COPENAME, a river of the province and government of Guayana, in the Dutch possessions or colony of Surinam. It runs n. and unites itself with the Sarameca at its mouth, to form another mouth, and enter into the sea.

COPER, a small settlement of the Nuevo Reyno de Granada, in the road which leads from Santa Fe to Muzo ; situate upon an height, near the mountain Apari, where, upon the descent which is called Cuesta de Macanazos, and at its skirt, runs the river Villaraisar. Near it has been found a mine of earth, esteemed an excellent antidote against poisons.

COPERE, a settlement of the province and jurisdiction of Muzo, in the corregimiento of Tunja, of the N uevo Reyno de Granada. It is of a benign temperature, produces maize, cotton, yucas^ plantains, and the other fruits of its climate. In the territory of this curacy rises the river called Villamisar, memorable for the battle fought there by the Indians and Captain Luis Lanchero, in which the former were routed. It contains 150 housekeepers, and 30 Indians.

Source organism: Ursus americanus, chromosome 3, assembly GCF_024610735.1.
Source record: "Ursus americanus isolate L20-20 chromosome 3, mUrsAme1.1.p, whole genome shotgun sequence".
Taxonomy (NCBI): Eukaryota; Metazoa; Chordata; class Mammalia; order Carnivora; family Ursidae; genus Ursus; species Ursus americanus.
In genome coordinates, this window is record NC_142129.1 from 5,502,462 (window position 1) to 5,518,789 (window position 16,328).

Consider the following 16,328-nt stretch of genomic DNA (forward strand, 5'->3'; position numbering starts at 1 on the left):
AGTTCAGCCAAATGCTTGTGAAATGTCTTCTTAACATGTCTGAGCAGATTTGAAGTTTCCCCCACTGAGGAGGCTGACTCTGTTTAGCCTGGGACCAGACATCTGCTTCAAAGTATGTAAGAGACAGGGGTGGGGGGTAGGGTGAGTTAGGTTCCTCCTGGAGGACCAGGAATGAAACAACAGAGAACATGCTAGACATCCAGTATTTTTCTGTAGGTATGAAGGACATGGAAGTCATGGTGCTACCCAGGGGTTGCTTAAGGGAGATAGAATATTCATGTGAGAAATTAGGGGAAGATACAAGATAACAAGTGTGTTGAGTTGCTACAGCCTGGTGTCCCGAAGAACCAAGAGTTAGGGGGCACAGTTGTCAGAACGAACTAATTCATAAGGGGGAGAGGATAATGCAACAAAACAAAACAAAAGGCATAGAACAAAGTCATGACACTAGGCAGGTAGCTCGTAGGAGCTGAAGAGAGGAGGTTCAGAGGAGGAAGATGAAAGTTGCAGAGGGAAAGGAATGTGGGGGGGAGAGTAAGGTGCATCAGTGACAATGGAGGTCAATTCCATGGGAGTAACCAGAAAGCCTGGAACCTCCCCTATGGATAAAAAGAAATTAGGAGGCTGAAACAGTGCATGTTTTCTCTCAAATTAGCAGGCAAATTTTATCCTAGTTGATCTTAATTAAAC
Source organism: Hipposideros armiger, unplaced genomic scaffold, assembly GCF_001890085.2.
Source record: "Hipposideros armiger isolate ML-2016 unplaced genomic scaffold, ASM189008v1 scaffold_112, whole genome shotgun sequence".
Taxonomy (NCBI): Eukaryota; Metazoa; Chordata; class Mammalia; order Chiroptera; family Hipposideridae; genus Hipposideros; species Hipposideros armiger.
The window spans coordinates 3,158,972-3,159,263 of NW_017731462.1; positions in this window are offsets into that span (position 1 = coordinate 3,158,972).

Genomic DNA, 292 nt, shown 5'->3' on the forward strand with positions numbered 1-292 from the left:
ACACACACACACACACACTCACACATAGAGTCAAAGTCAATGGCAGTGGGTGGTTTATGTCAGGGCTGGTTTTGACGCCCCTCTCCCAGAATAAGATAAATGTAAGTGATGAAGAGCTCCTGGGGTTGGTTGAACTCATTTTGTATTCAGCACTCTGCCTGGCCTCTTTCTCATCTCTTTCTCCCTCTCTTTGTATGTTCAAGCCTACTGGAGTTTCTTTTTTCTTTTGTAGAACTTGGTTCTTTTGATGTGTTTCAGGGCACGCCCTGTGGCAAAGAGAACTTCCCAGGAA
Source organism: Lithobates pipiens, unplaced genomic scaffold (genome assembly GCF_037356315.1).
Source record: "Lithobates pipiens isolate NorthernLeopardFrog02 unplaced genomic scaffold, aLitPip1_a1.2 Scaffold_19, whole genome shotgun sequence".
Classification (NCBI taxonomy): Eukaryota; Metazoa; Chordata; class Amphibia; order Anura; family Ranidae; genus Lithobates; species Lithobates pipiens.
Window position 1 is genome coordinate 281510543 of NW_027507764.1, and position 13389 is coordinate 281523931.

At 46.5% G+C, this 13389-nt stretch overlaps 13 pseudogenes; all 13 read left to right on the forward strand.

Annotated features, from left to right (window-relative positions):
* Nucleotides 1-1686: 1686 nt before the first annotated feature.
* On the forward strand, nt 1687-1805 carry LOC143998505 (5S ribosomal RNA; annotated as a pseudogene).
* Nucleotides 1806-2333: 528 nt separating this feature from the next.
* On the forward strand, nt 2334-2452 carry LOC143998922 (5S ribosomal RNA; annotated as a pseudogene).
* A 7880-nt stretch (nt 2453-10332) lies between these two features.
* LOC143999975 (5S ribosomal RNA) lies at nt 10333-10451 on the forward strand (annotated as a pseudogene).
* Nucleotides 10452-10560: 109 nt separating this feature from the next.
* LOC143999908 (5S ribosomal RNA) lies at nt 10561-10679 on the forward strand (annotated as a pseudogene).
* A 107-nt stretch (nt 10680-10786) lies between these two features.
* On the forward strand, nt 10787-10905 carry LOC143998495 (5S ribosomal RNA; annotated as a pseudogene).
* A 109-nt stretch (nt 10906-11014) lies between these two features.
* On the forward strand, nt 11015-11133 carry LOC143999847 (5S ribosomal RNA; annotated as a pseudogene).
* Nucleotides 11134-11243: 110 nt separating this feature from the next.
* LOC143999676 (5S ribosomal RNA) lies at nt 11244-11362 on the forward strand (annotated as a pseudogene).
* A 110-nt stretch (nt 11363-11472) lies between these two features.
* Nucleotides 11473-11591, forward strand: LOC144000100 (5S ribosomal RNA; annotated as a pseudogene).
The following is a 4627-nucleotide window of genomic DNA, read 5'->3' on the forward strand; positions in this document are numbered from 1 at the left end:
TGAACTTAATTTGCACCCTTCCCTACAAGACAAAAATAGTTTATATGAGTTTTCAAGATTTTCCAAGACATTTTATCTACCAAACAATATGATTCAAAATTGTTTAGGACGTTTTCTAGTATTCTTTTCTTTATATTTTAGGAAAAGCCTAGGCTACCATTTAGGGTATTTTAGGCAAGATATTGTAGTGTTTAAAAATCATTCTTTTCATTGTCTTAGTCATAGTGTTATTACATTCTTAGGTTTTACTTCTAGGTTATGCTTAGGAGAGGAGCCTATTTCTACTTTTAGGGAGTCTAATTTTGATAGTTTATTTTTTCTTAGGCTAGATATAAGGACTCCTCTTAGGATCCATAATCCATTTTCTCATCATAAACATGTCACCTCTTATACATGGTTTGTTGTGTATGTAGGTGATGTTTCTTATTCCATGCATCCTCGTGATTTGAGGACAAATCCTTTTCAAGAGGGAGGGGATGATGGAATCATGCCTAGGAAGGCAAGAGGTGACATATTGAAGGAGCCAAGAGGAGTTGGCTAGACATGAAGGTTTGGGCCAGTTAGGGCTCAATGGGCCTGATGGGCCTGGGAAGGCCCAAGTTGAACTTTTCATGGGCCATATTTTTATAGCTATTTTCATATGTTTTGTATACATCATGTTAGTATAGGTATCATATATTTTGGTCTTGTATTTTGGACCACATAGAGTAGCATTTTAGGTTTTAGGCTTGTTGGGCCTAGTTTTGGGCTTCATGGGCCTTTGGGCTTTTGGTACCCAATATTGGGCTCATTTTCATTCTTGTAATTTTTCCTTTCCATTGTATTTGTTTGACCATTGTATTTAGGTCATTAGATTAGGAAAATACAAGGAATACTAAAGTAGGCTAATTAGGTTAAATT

COPIA, one of the ancient provinces which were formed by that of Popayan in the time of the Indians ; and bounded by the province of Cartama. At present its limits are not known, since the Spaniards have changed both the divisions and names.

COPIAPO, a province and corregimienlo of the kingdom of Chile ; bounded n. by the province of Atacama, of the archbishopric of Charcas, and kingdom of Peru ; e. by the territory of the city of Rioja, of the province of Tucuman, the cordillera running between ; s. by the province of Coquitnbo, and w, by the Pacific ocean. Its extent is 60 leagues n. s. and from 20 to three e. w. It very seldom rains here ; cattle is therefore scarce, although it nevertheless produces every sort of grain, of excellent quality, and fruits of various kinds. The temperature is very benign throughout the year.